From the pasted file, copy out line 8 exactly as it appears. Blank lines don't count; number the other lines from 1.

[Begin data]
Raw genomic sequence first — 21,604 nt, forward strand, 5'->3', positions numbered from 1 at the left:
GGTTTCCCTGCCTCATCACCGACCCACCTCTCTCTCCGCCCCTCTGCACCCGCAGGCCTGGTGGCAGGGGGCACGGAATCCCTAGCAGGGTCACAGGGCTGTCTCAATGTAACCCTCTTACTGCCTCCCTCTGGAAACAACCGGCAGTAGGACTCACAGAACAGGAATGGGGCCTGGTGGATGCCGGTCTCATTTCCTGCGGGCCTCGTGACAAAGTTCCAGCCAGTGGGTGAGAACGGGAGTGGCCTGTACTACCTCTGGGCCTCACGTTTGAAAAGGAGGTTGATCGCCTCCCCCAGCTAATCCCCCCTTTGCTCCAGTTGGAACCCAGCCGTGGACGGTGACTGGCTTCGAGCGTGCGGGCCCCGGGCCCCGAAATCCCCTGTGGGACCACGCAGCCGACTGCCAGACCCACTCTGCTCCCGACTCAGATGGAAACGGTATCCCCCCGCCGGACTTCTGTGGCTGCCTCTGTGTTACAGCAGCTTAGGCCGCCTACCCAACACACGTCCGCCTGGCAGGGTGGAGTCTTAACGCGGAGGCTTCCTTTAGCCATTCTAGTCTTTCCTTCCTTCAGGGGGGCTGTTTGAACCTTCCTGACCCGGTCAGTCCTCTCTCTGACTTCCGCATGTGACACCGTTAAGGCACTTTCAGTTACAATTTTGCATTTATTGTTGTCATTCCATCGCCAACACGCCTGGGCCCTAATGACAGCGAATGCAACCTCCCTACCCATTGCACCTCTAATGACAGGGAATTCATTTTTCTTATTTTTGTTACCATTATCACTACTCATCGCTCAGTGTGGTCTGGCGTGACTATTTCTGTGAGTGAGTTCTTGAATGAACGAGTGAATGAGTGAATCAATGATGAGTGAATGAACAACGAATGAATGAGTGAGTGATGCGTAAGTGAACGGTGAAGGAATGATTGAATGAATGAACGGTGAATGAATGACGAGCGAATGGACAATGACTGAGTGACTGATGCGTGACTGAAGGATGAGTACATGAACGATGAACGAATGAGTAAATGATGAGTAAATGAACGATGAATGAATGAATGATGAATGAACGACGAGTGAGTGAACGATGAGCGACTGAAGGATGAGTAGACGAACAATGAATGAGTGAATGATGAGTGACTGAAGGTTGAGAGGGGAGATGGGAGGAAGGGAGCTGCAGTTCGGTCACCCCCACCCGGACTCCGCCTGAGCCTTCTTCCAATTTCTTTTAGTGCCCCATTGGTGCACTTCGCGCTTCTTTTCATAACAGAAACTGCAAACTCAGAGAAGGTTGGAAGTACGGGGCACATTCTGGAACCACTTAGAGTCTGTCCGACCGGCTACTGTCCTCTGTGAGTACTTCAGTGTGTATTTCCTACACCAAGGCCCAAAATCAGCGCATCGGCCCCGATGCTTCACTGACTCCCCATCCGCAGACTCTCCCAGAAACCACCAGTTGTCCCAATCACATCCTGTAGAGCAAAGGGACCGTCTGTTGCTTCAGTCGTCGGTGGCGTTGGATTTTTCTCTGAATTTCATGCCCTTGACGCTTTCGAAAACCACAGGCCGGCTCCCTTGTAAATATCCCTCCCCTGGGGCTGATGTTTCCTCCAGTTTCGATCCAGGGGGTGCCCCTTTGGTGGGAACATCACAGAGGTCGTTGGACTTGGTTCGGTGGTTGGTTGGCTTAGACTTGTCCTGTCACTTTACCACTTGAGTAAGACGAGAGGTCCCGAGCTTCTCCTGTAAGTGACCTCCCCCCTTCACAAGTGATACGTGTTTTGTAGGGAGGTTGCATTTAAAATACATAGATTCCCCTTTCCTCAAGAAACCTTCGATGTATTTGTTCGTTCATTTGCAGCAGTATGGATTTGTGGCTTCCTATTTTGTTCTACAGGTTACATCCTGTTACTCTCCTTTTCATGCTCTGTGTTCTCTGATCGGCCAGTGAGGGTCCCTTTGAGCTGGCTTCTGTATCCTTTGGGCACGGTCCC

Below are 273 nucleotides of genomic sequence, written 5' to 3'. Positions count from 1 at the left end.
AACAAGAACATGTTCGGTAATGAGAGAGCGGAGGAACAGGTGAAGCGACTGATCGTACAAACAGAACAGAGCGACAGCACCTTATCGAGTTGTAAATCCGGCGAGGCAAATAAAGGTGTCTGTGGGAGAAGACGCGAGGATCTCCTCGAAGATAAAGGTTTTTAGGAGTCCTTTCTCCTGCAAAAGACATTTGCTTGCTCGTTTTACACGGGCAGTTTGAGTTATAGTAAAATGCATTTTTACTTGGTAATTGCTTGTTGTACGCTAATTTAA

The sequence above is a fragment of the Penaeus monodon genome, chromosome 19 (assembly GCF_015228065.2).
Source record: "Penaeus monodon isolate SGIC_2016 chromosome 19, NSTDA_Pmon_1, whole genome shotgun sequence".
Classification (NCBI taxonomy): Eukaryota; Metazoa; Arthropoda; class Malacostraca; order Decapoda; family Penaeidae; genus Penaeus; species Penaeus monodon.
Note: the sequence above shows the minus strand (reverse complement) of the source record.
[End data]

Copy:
Note: the sequence above shows the minus strand (reverse complement) of the source record.